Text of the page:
Cancer incidence among musicians: 45 years of follow-up in four Nordic countries

Eero Pukkala, Miikka Peltomaa, Antti Mäkitie, Sanna Heikkinen, Kristina Kjærheim, Jan Ivar Martinsen, Pär Sparén, Laufey Tryggvadottir, Elisabete Weiderpass

Tutkimustuotos: ArtikkeliScientificvertaisarvioitu

Abstrakti

Background: There are studies suggesting that participation in musical activities may protect from cancer. On the other hand, some musicians have a lifestyle that might increase the risk of cancer. The objective of this study was to assess the cancer pattern of musicians in four Nordic countries. Material and methods: This study combines census and cancer registry data from 1961 to 2005 for 13 million people from Finland, Iceland, Norway, and Sweden. Standardized incidence ratio (SIR) analyses were conducted with the cancer incidence rates for entire national populations used as reference rates. Results: There were 11,401 male and 3105 female musicians with 2039 cancer cases. The SIR for all sites combined was 1.02 (95% confidence interval 0.97–1.07) in men and 1.04 (0.94–1.15) in women. In male musicians, there were statistically significant excesses in oropharyngeal cancer (4.36, 2.73–6.60), esophageal cancer (2.08, 1.51–2.81), liver cancer (1.81, 1.26–2.52), and skin melanoma (1.40, 1.10–1.75). The risk was decreased in lip cancer (0.13, 0.02–0.48), stomach cancer (0.66, 0.50–0.82), and lung cancer (0.77, 0.65–0.90). In female musicians, there were no statistically significant SIRs in any of the cancer types studied, but the risk of breast cancer was significantly elevated in the age category of 70+ (1.52, 1.04–2.15). The overall SIR was stable over the 45 year period of observation, but strong decreases were observed in the SIRs of esophageal cancer, liver cancer, laryngeal cancer, and skin melanoma. Conclusion: Musicians have characteristics of indoor workers such as low incidence of lip cancer and high incidence of skin melanoma. The low incidence of lung cancer suggests that the prevalence of smoking among musicians is lower than in the general population while the elevated risk of alcohol-related cancer types suggest that drinking is likely more common among musicians. The cancer risk for all sites combined is still similar to that of the general population in the four countries studied.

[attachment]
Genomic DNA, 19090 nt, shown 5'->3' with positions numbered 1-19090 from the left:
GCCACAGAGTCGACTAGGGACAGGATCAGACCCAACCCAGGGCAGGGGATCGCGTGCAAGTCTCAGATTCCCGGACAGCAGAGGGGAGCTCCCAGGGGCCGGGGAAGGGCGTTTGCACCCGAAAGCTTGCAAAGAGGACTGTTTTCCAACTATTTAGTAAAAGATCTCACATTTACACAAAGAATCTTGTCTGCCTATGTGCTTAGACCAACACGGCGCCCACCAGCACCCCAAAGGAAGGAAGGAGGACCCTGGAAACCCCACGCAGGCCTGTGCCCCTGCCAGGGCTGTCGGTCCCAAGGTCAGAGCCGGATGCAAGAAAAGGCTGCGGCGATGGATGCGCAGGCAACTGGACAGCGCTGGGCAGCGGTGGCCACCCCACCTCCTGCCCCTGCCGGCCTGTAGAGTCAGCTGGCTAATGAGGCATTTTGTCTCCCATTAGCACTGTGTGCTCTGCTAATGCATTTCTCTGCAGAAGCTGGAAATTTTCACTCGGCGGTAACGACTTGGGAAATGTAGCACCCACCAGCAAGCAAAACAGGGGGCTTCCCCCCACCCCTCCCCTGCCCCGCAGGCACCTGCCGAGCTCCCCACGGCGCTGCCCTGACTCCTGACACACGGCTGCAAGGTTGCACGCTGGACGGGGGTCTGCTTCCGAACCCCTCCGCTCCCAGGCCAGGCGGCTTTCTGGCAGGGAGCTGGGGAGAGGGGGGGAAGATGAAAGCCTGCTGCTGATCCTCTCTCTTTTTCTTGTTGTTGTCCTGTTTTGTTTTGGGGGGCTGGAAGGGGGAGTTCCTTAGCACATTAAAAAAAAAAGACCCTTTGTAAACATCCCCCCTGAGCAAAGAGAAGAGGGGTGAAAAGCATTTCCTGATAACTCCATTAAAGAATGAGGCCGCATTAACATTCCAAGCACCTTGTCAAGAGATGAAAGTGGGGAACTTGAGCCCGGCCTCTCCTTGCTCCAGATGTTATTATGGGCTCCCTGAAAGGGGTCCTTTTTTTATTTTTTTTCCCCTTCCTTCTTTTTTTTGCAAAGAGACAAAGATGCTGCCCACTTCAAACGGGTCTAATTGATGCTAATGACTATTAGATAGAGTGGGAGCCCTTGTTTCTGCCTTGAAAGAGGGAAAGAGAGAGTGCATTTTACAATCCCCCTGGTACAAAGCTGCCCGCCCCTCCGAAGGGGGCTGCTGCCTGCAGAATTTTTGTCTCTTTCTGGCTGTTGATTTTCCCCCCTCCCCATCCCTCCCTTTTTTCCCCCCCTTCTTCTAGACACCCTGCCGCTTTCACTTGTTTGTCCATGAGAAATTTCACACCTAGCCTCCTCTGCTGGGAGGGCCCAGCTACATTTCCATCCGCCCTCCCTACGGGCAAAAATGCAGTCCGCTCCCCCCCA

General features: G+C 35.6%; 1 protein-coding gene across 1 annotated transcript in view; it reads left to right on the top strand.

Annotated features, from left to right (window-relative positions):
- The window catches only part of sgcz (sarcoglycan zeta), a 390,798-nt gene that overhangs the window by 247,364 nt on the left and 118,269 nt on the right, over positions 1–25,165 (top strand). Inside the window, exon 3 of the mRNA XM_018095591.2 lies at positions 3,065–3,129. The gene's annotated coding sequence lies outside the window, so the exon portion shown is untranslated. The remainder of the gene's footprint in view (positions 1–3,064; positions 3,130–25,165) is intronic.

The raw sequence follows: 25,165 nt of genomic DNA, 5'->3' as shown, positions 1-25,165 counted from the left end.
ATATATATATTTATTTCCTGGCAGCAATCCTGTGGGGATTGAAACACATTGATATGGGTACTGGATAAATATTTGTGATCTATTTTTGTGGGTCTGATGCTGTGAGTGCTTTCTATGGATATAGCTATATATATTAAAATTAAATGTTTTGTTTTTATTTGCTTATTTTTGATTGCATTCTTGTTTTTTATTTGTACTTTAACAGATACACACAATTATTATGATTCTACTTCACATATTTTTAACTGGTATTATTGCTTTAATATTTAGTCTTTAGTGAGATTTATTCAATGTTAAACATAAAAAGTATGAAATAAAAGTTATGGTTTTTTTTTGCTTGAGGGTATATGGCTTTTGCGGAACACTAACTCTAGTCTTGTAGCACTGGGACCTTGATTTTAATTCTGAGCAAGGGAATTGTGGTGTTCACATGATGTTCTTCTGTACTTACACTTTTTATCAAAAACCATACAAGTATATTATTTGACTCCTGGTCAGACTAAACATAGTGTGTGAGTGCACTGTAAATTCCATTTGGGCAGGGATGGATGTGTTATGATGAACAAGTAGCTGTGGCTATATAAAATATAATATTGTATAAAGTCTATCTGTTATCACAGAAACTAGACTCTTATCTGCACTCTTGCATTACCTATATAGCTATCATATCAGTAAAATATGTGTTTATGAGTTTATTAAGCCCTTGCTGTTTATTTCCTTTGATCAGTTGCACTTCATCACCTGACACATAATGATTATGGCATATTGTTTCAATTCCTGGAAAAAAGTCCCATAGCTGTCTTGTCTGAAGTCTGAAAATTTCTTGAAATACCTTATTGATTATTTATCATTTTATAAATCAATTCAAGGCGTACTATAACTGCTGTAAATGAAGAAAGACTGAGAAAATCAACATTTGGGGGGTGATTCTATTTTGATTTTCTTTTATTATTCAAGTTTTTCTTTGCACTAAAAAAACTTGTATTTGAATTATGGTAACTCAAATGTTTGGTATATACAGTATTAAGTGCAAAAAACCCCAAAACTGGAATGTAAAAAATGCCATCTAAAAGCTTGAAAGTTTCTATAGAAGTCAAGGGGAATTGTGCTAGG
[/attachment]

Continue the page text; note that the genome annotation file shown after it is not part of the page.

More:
AlkuperäiskieliEnglanti
JulkaisuActa Oncologica
Vuosikerta60
Numero7
DOI - pysyväislinkit
TilaJulkaistu - 23 kesäk. 2021
OKM-julkaisutyyppiA1 Alkuperäisartikkeli tieteellisessä aikakauslehdessä

Julkaisufoorumi-taso

  • Jufo-taso 1

!!ASJC Scopus subject areas

  • Hematology
  • Oncology
  • Radiology Nuclear Medicine and imaging

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